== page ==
Guest

Cisco 4400 Series Wireless LAN Controllers

WLC Wired and Wireless Networks: Troubleshooting Guest Access

Cisco - Wireless Lan Controller Wired and Wireless Networks: Troubleshooting Guest Access

Document ID: 111736

Updated: Feb 12, 2010

   Print

Introduction

This document describes how to troubleshoot guest access in both a wired and wireless network where WLC is deployed to authenticate and assign IP addresses to the clients in a guest VLAN.

Prerequisites

Requirements

Cisco recommends that you have knowledge of these topics:

  • Guest access in a unified network

  • Web authentication

Components Used

The information in this document is based on these software and hardware versions:

  • WLC 4400 that runs software version 5.2

  • Cisco Catalyst 6500 Series Switch

  • Laptop with Cisco 802.11 a/b/g client adapter on Win XP

Conventions

Refer to Cisco Technical Tips Conventions for more information on document conventions.

Background Information

In a typical guest deployment scenario, two WLCs are involved: one in the local wired network and the other deployed in the DMZ zone. Local WLC is anchored to the WLC in the DMZ zone and an EoIP tunnel is established between the WLCs. Local WLC in the wired network directs all the guest traffic (both wired and wireless) to the WLC in the DMZ zone through the dedicated tunnel. DMZ WLC authenticates and assigns an IP address to the clients. Typically, web authentication is the mechanism used to authenticate guest clients.

Troubleshoot Guest Access

Troubleshooting guest clients involves three main aspects:

  • Troubleshoot the EoIP Tunnel

  • Client Authentication

  • IP Address Issues

Troubleshoot the EoIP Tunnel

The EoIP tunnel is established using IP protocol 97 to pass the guest traffic between the local WLC and the DMZ WLC. Failure in the tunnel results in the interruption of data flow. Perform these checks in order to make sure the tunnel is established poperly:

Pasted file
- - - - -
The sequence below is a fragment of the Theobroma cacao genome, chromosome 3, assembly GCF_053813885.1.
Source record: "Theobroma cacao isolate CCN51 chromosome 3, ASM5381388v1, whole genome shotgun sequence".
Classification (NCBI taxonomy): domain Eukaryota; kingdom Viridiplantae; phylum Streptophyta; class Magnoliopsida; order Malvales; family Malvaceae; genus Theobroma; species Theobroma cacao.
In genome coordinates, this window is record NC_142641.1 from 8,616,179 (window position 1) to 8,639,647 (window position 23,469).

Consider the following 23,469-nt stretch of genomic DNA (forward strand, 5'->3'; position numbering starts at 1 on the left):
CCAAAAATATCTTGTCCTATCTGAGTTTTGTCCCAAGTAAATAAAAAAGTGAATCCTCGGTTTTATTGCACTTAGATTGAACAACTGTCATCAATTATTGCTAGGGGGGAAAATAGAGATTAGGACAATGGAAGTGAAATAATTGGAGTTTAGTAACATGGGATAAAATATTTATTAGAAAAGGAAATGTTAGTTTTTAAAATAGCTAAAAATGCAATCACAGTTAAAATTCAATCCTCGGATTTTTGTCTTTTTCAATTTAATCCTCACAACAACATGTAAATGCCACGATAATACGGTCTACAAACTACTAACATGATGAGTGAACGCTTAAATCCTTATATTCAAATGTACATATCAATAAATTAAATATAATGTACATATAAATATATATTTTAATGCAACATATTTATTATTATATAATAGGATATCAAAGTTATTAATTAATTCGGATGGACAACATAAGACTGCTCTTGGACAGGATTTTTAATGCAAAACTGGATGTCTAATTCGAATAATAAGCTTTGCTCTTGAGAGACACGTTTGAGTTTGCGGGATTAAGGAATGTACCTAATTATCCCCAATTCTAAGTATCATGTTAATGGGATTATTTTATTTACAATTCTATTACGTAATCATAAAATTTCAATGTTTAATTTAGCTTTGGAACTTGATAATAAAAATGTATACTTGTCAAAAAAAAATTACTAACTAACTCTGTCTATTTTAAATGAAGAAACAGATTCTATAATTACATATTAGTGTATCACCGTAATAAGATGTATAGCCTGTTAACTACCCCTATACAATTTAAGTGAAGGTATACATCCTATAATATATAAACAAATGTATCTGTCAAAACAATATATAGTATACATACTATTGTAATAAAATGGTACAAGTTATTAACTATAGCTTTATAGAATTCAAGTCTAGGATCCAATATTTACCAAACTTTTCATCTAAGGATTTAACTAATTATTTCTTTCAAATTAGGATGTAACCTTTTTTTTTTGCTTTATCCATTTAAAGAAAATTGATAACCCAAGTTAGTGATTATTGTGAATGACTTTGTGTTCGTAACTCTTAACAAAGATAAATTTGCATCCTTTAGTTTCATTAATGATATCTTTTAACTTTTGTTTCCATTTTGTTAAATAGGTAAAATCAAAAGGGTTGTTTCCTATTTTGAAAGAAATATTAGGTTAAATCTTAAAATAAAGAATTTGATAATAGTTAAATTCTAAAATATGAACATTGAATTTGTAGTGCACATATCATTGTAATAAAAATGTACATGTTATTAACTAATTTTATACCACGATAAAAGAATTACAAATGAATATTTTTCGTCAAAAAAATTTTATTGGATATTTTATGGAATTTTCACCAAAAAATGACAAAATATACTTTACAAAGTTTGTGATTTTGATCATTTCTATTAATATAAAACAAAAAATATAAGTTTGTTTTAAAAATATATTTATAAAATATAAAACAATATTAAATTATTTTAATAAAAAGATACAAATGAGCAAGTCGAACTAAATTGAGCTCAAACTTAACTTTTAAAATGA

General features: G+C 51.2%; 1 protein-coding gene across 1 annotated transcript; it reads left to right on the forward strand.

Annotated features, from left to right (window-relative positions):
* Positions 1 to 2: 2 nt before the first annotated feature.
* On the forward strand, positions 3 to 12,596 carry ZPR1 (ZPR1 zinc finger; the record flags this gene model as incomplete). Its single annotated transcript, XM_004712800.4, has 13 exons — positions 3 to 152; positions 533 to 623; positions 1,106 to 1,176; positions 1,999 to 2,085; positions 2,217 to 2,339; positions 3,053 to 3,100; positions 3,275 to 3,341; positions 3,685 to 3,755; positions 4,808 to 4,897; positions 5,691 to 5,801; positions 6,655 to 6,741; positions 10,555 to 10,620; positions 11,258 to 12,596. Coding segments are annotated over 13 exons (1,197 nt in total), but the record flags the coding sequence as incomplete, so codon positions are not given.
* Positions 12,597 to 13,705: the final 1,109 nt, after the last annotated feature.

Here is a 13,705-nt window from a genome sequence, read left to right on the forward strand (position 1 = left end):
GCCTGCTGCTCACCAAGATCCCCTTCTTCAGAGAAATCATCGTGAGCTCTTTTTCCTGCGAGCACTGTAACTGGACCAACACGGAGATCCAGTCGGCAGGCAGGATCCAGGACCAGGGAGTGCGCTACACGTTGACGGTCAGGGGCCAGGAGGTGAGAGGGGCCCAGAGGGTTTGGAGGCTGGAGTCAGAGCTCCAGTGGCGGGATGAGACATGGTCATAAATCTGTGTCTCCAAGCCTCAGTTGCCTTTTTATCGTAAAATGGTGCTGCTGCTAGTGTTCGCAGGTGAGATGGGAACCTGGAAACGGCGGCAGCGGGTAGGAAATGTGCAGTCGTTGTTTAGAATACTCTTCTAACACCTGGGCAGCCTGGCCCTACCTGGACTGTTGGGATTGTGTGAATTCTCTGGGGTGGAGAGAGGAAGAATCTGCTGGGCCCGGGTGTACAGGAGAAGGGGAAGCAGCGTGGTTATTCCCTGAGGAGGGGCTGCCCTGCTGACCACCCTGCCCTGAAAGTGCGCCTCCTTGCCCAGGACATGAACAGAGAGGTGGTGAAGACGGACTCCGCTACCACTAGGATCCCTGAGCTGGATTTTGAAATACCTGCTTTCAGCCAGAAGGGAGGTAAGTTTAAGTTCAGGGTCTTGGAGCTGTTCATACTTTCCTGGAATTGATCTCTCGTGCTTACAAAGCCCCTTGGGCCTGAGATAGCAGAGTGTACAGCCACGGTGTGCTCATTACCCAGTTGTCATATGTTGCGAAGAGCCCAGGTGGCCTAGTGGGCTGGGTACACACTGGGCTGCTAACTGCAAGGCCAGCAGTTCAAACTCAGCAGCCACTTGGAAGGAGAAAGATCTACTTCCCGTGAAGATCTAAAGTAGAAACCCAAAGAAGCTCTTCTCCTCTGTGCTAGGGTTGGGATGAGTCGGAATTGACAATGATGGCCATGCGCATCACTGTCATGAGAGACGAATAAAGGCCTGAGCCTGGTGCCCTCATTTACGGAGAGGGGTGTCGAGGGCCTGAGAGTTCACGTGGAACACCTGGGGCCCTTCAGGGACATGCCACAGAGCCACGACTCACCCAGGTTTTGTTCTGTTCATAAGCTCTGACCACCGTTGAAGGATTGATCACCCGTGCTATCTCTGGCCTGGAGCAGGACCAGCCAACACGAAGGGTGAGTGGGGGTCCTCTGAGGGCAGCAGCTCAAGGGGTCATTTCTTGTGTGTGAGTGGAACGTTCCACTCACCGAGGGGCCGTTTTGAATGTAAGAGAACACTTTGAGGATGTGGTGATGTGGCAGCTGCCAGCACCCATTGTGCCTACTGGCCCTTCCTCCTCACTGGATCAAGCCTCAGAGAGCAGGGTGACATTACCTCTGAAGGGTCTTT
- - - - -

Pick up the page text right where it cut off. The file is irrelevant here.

• Check if the WLCs are configured in each other's mobility list even though they might be in different mobility groups.

  • Make sure that the DMZ controller is configured as a Mobility Anchor for itself and for the WLC in the wired network, so that the guest VLAN clients get anchored to the DMZ WLC in order to get authenticated and obtain an IP address.

  • Make sure the SSID and authentication parameters are configured exactly the same on both the WLCs.

  • Make sure that the DMZ and local WLC in the wired network are reachable. Use mobility pings (eping and mping) to test.

    • Mobility ping over UDP—This test runs over mobility UDP port 16666 and tests whether the mobility control packet can be reached over the management interface.

      mping mobility_peer_IP_address
    • Mobility ping over EoIP—This test runs over EoIP - IP port 97 and tests the mobility data traffic over the management interface.

      eping mobility_peer_IP_address

    Note: Only one mobility ping test per controller can be run at a given time.

  • If there is a firewall present, make sure that the UDP port 16666 and IP port 97 are opened for communication between the WLCs.

Client Authentication